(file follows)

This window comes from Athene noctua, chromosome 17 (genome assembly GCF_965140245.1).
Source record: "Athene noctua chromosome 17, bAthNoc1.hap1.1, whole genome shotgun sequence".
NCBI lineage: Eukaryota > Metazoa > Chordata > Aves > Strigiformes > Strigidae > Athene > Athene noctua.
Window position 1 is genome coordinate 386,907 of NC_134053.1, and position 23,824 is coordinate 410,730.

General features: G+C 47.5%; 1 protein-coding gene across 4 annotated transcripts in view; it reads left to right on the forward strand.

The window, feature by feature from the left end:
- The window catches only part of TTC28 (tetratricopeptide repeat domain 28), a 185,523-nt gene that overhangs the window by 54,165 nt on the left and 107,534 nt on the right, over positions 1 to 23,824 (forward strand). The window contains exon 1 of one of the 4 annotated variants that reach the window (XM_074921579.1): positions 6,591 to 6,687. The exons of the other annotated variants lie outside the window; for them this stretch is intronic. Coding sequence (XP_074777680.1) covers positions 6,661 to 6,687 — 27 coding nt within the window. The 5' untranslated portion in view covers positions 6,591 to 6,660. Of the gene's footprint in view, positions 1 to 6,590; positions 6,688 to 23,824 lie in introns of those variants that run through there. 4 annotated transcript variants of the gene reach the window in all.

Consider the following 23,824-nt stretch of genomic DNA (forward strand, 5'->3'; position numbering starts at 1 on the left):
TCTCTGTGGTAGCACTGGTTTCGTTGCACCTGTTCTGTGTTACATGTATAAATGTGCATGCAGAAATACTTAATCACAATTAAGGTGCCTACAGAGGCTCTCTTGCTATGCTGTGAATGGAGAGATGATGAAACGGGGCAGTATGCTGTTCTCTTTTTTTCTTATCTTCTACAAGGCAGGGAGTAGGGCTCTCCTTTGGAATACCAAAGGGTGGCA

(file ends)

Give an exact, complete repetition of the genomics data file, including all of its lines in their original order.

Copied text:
This window comes from Athene noctua, chromosome 17 (genome assembly GCF_965140245.1).
Source record: "Athene noctua chromosome 17, bAthNoc1.hap1.1, whole genome shotgun sequence".
NCBI lineage: Eukaryota > Metazoa > Chordata > Aves > Strigiformes > Strigidae > Athene > Athene noctua.
Window position 1 is genome coordinate 386,907 of NC_134053.1, and position 23,824 is coordinate 410,730.

General features: G+C 47.5%; 1 protein-coding gene across 4 annotated transcripts in view; it reads left to right on the forward strand.

The window, feature by feature from the left end:
- The window catches only part of TTC28 (tetratricopeptide repeat domain 28), a 185,523-nt gene that overhangs the window by 54,165 nt on the left and 107,534 nt on the right, over positions 1 to 23,824 (forward strand). The window contains exon 1 of one of the 4 annotated variants that reach the window (XM_074921579.1): positions 6,591 to 6,687. The exons of the other annotated variants lie outside the window; for them this stretch is intronic. Coding sequence (XP_074777680.1) covers positions 6,661 to 6,687 — 27 coding nt within the window. The 5' untranslated portion in view covers positions 6,591 to 6,660. Of the gene's footprint in view, positions 1 to 6,590; positions 6,688 to 23,824 lie in introns of those variants that run through there. 4 annotated transcript variants of the gene reach the window in all.

Consider the following 23,824-nt stretch of genomic DNA (forward strand, 5'->3'; position numbering starts at 1 on the left):
TCTCTGTGGTAGCACTGGTTTCGTTGCACCTGTTCTGTGTTACATGTATAAATGTGCATGCAGAAATACTTAATCACAATTAAGGTGCCTACAGAGGCTCTCTTGCTATGCTGTGAATGGAGAGATGATGAAACGGGGCAGTATGCTGTTCTCTTTTTTTCTTATCTTCTACAAGGCAGGGAGTAGGGCTCTCCTTTGGAATACCAAAGGGTGGCA